“It breaks my heart every time I go on social media and see another black person killed,”
Protesters across the nation have said enough is enough after Floyd’s death and the
killing of another unarmed black woman at the hands of police-- Breonna Taylor in Louisville,
Kentucky, in March.
Many protesters have also cited the murders of other black men in the previous decade, including Tamir Rice, Philando Castille and Freddie Gray, who was killed in police custody in Baltimore in 2015.
With a global pandemic still raging, coupled with soaring mass unemployment-- both of
which have disproportionately affected the black community-- tensions are higher and many
minorities and activists are demanding real changes and reforms this time.
“The energy is different,” said Hana Hawthorne, a 20-year-old Crofton resident who
organized the entire protest Tuesday by herself. “ I don’t think this will die out.”
Hawthorne organized the protest on Facebook, social media and word of mouth. She
said she put this together because “Crofton has nothing for black people,” and she wanted to
galvanize white residents to do more for marginalized communities.
“There are black families here, and they need to feel safe and supported,” she
explained. “And I feel like they weren’t getting that. The purpose of this was to bring everybody together--but also to help white people recognize their privilege and to use it for good things.”
U.S. cities have been grappling with riots, looting and violence in the streets. Many cities have imposed a curfew to curb the violence and destruction, but for seven days straight, most of the rioting continued.
Hawthorne said she does not “agree with rioting” but acknowledges that peaceful protests have not worked in the past--and the destruction has awarded their cause serious attention for the first time.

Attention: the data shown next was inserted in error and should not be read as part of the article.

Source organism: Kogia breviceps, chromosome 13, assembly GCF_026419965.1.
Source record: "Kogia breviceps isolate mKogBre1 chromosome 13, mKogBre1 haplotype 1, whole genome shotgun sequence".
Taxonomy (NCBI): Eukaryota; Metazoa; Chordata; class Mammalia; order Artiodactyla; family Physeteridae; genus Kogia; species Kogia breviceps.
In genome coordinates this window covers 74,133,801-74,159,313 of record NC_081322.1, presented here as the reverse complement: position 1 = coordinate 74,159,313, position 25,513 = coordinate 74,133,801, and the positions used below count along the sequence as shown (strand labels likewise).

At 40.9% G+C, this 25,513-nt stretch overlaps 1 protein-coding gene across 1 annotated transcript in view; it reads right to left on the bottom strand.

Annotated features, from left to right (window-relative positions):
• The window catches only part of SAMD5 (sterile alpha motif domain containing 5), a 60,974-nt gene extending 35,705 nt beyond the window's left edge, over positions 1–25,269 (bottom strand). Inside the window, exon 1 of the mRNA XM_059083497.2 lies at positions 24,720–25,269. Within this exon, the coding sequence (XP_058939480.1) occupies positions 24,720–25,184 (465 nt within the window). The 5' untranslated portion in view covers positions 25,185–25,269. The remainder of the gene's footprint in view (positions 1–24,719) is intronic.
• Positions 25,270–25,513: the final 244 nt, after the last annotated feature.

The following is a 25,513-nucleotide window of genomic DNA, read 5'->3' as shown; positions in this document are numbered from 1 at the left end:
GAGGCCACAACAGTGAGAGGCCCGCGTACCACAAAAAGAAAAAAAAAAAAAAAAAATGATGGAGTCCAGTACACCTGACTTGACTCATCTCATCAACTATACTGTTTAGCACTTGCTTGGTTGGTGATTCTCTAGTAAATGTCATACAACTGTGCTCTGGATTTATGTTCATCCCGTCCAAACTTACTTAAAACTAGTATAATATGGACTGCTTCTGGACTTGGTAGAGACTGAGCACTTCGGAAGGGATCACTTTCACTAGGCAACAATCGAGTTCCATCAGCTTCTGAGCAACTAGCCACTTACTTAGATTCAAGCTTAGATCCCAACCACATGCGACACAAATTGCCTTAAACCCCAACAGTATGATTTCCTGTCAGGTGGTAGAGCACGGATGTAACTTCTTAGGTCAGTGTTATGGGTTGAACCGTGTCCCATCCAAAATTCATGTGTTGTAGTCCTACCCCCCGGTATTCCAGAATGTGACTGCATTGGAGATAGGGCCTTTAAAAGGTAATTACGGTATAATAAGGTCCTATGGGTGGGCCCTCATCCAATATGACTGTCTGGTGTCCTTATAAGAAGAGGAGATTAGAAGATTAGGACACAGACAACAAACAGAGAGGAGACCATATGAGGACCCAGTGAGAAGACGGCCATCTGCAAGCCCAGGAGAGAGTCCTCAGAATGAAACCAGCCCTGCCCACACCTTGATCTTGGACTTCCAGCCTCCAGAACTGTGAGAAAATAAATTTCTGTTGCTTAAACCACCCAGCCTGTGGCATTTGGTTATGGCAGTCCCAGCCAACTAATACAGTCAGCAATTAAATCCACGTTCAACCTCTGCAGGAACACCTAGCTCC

Monet Whittington, a 22-year-old Odenton resident, put it more bluntly.
“White people can’t tell black people how to handle their anger,” she said. “We’ve been
quiet for too long.”
After U.S. President Donald Trump announced he’d mobilize the military to quell riots,
residents across the country came out in droves to protest for the first time. A. Roland, who
could not give her full name out because she works for the government, was one of them. She couldn’t believe the law--The Insurrection Act of 1807—was legal.
"Why is that law on the books?” she asked. “The systemic practices in this country need
Roland has lived most of her life in the county and has three young black children. She
said no mother should have to be afraid for her children to encounter police.
“Until the system changes, nothing changes,” she repeated.
Many of the protesters promised to continue their activism, and have signaled that they
will attend more peaceful protests. Hawthorne said she was surprised by the turnout--she had
expected only 20 people and instead got close to 300--and will organize another march.
18-year-old Jaharie Brooks from Odenton said “right now is the time” to make a change.
He was tear-gassed at a protest in D.C., but he hasn’t let that slow his momentum.
“What’s motivated me is the movement everybody is trying to promote: positivity and
equality,” he said. “Black lives have been spit on and diminished a lot in Western culture, and
now is the time to protest.”.